When you pull your scan data into Nucleus, we automatically assign an exploitability attribute based on your scan data.

Why Prioritize Exploitable Vulnerabilities?

Why use exploitable vulnerabilities as your selection criteria? When a vulnerability is not exploitable, that means there is no known code that attacks that particular vulnerability. While there may be unknown code that exploits it, theory says to first concentrate on things you know have known threats associated with them before you fix the things that have potential threats. It is, in essence, a crude and very inexpensive form of threat intelligence, and the government can reasonably assume that anyone reading this order has a vulnerability scanner that can find and flag exploitable vulnerabilities.

In essence, what BOD 22-01 does is create a lowest common denominator for prioritization.

There are other ways to prioritize, and if you are successfully remediating vulnerabilities using some other prioritization method, you will likely find that your method fixed a large number of the vulnerabilities in this subset. Remediating whatever vulnerabilities remain on this list that your prioritization method missed will probably not be difficult.

But not everyone is at that point in their journey. In the last eight years or so that I’ve been talking to customers of vulnerability management products and services, far and away the most common complaint I hear is that people don’t know where to start. There were 18,358 CVEs reported in 2020 alone. In essence, we now have a starting point – the government has decreed that fixing these 301 vulnerabilities are where you should start.

How to comply with BOD 22-01 using Nucleus

You can get a high-level idea of how you’re doing in a matter of seconds. Log into Nucleus, choose your relevant project from your dropdown, then click project dashboard. Near the top of the screen, take a look at the vulnerability overview. In the middle of that list, there is a section labeled Unique Exploitable. If that number is lower than 301, guess what? You’ve already started complying with this directive without even knowing it.

To dive deeper, click Vulnerabilities, then select Active. On the right-hand side, you’ll see a button labeled Filter. Click the button, then check the box labeled Exploit Available.

BOD 22-01 1

You now have a list of exploitable vulnerabilities in your network, regardless of source. If you only want network security vulnerabilities, click Filter again, and under Source, choose your network scanner, which will probably be Nessus (Tenable), Nexpose (Rapid7), or Qualys.

BOD 22-01 2

After making my selections in the example above, I have on 109 vulnerabilities in my demo instance. Your count will vary of course, but this shows how quickly you can translate a directive containing a static list into something actionable based on your live data.

At this point, you can click Export to generate a list of the vulnerabilities that are in scope for this directive, and save it for your records.

Setting Due Dates

Nucleus does not have rules to comply with the letter of the law here, so you can start with the existing functionality to come close. Click on Automation, then click Vulnerability Processing Rules. Click Add rule. We’ll be creating two rules.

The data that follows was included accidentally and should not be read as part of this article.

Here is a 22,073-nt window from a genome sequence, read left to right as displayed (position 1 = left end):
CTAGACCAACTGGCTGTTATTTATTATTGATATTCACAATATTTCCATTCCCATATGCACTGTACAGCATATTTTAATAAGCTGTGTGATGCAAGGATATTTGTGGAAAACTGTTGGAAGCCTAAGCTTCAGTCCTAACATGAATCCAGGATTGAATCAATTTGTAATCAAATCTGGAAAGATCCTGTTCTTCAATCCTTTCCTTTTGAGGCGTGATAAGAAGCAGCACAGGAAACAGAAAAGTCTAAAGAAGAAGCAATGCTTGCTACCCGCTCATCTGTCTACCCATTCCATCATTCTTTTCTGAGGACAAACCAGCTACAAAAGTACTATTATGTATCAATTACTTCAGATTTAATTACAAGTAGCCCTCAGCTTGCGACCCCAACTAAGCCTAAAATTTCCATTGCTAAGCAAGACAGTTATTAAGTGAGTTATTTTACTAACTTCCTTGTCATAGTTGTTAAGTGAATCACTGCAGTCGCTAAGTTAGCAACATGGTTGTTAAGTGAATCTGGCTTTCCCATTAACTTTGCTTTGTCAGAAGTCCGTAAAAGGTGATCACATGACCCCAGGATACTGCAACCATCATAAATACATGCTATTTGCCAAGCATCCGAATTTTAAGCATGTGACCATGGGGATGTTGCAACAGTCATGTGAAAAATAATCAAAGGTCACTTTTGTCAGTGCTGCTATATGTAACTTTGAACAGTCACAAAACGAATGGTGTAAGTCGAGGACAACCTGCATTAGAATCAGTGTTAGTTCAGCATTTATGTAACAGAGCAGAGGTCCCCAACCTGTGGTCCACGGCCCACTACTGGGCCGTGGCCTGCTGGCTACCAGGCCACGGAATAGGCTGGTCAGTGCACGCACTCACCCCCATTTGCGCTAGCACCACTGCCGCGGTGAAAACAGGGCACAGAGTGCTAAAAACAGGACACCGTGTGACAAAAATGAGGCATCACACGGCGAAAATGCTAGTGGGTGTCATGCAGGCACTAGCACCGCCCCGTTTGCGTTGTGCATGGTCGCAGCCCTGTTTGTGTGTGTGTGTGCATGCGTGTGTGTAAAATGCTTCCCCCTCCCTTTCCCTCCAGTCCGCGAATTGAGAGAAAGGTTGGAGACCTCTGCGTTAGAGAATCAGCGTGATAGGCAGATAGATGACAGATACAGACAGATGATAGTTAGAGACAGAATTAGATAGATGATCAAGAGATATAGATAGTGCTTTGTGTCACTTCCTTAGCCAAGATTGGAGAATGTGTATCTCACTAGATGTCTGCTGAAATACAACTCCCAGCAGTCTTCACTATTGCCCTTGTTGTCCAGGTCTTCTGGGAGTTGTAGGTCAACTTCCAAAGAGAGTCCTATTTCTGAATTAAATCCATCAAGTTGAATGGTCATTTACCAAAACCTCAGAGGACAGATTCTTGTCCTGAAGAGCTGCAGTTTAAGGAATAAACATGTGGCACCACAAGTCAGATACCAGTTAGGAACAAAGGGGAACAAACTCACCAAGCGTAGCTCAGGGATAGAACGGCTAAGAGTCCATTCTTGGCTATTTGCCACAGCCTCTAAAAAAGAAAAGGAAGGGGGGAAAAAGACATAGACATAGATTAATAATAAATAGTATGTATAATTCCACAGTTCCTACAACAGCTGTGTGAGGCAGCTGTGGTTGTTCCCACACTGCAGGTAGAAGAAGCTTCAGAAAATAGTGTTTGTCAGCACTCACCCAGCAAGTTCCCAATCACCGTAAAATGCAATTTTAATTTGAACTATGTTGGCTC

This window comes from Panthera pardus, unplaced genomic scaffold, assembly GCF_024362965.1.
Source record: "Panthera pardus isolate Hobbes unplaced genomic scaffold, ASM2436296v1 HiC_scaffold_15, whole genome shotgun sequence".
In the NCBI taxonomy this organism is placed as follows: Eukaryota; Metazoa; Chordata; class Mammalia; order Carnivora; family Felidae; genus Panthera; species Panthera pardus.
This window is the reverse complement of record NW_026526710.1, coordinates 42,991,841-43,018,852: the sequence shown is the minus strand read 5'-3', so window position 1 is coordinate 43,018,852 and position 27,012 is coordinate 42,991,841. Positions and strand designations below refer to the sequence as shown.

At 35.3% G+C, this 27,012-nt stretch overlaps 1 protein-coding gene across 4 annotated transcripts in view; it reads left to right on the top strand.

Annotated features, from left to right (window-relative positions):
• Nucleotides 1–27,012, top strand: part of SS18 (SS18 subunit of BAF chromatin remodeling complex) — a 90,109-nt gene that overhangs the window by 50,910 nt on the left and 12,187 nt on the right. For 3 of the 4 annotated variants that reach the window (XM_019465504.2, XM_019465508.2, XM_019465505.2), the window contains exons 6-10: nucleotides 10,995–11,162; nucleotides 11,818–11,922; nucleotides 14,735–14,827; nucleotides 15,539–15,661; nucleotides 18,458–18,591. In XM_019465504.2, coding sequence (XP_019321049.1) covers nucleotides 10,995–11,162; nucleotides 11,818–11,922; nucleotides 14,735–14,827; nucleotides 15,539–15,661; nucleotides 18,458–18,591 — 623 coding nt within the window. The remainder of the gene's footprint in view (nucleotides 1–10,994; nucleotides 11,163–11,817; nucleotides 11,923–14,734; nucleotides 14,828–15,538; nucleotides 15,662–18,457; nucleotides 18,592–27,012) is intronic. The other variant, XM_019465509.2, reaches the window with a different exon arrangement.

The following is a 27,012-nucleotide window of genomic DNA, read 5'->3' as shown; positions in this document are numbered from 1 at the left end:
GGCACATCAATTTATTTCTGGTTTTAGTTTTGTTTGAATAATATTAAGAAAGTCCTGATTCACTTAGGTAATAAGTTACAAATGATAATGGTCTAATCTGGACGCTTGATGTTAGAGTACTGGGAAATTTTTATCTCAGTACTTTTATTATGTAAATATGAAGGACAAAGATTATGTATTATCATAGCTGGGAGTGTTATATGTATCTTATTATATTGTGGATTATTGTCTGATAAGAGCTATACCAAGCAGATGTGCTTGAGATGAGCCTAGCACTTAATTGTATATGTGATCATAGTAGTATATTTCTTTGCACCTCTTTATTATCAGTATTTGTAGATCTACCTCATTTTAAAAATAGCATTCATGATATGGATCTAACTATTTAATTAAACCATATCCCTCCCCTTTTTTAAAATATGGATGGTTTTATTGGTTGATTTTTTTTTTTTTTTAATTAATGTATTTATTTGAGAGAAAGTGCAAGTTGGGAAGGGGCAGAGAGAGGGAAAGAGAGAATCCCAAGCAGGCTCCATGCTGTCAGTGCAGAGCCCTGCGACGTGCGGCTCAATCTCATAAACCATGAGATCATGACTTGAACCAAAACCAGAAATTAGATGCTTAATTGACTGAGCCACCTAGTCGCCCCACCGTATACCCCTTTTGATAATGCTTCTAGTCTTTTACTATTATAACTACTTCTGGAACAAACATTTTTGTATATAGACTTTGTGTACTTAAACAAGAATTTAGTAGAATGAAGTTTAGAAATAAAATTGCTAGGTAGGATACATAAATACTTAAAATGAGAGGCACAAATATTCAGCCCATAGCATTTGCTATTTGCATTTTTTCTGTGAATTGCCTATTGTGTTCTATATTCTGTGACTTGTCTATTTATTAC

Under Rule Name, enter a descriptive rule name that you will remember. I use BOD 22-01 14 days. Click the plus button under Vulnerability Criteria and select Vulnerability Discovered. Select greater than under the criteria, then enter the value 365. Click the plus button again and select Vulnerability Exploitable, and choose the option labeled is Exploitable.

BOD 22-01 3

Click Next. On the next screen, click Set due date, and choose a due date of 14 days from the discovered date.

BOD 22-01 4

Click Save & Finish.

To create the second rule, click Add Rule again. Under Rule Name, enter a descriptive rule name that you will remember. I use BOD 22-01 6 months. Click the plus button under vulnerability criteria and select Vulnerability Discovered. Select greater than under the criteria, then enter the value 365. Click the plus button again and select Vulnerability Exploitable, then choose is exploitable. Click Actions, then click Set due date, and choose a due date of 6 months from the discovered date. Click Save & Finish.

Now you have two rules that approximate the spirit of BOD 22-01, even if they don’t quite meet the letter of the law. These two rules will get you close, so you can be working on meeting the deadlines while Nucleus works to add the ability to create rules based on date of publication as a new platform feature.

If you have an integration with your ticketing system setup in Nucleus, you can use a similar process to create ticketing rules for vulnerabilities that meet these criteria.

Proving Compliance with BOD 22-01

Once all of your hard work is finished, how do you prove you are compliant? Within the Nucleus UI, navigate to Vulnerabilities > Active. On the right-hand side, you’ll see a button labeled Filter. Click the button, then check the box labeled Exploit Available. Now sort on the discovered date.

When you see 1) no dates in red, and 2) no dates older than the current year, you can be reasonably sure you’re meeting the standard, and are well-positioned to meet any future directive based on BOD 22-01.

To prove compliance, I recommend you create an option profile (Qualys), scan template (Rapid 7), or scan policy (Tenable) containing the relevant subset of the 301 CVEs, then scan your network using that policy, using authentication. Provide a copy of the empty scan results, along with a screenshot of the criteria within your scan policy to the agency requesting evidence. This allows you to prove compliance while also not disclosing any sensitive information.

Nucleus is already working on adding functionality specific to BOD 22-01. Stay tuned for future announcements. In the meantime, this directive gives rare insight into the way the United States government handles vulnerability management. Being able to institute something similar within Nucleus gives you an opportunity to measure your program against this directive, and adjust it if necessary.